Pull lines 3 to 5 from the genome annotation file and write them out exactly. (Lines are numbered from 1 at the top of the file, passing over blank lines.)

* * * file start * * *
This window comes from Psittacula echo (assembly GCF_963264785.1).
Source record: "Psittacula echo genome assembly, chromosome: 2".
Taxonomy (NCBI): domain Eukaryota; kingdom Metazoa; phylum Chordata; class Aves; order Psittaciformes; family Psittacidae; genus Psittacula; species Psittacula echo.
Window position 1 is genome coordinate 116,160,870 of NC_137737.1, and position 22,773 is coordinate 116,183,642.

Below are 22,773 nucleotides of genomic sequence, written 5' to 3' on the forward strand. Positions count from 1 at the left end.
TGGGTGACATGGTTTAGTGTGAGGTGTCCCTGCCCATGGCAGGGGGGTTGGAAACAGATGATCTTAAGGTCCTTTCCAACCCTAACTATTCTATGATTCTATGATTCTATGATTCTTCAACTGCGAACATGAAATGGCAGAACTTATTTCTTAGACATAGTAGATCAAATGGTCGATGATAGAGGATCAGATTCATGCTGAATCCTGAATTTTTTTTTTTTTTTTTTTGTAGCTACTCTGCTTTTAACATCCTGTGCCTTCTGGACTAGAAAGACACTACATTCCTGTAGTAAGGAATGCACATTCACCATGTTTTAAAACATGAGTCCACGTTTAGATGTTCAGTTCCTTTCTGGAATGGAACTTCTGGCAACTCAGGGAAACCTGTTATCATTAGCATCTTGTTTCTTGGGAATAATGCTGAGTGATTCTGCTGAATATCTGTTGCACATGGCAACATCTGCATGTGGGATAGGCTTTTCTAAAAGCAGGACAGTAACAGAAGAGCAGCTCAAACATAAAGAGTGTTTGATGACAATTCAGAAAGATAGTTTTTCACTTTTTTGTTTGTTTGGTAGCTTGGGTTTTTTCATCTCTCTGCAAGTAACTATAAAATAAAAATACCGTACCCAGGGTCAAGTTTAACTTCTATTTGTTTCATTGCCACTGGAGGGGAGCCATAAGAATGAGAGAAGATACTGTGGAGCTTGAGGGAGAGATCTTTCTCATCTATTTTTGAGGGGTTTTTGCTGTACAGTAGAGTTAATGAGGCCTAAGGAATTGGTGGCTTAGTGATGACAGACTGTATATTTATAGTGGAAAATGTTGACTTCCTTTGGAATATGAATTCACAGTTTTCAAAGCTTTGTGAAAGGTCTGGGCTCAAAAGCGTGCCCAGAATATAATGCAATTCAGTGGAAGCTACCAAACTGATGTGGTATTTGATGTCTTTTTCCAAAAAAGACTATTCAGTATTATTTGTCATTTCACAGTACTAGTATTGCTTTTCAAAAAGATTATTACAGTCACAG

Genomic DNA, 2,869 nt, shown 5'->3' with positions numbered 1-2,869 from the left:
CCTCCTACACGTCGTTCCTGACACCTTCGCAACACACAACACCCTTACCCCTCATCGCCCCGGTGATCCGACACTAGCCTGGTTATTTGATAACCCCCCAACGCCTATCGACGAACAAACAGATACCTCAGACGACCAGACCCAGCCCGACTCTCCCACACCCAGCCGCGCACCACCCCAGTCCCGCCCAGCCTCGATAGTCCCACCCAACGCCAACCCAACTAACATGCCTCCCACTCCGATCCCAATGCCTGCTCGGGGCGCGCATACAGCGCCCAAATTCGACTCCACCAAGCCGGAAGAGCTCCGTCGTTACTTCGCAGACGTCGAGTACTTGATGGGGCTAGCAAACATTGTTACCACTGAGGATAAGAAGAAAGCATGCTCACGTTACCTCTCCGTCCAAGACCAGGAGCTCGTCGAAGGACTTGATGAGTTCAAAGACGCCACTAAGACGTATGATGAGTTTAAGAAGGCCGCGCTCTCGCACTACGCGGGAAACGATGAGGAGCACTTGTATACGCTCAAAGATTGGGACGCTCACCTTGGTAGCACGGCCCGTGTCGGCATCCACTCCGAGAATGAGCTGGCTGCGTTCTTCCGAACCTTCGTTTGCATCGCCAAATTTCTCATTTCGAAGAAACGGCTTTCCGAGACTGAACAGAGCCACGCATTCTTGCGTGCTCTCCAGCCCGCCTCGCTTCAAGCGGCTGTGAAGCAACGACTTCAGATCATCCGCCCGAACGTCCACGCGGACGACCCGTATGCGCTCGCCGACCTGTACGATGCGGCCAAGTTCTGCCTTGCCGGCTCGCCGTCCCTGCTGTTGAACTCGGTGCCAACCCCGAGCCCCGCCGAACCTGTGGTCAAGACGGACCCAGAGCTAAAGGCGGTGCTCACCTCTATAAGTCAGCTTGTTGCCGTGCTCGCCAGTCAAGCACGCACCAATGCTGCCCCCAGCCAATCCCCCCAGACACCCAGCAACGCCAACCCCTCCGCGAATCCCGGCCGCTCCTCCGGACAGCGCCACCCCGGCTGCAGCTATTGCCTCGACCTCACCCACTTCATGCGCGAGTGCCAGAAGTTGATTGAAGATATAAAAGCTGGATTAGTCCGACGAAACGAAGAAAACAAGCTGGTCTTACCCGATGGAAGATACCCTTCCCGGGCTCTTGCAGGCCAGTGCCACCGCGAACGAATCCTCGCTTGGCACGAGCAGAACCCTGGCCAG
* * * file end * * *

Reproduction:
Taxonomy (NCBI): domain Eukaryota; kingdom Metazoa; phylum Chordata; class Aves; order Psittaciformes; family Psittacidae; genus Psittacula; species Psittacula echo.
Window position 1 is genome coordinate 116,160,870 of NC_137737.1, and position 22,773 is coordinate 116,183,642.

Below are 22,773 nucleotides of genomic sequence, written 5' to 3' on the forward strand. Positions count from 1 at the left end.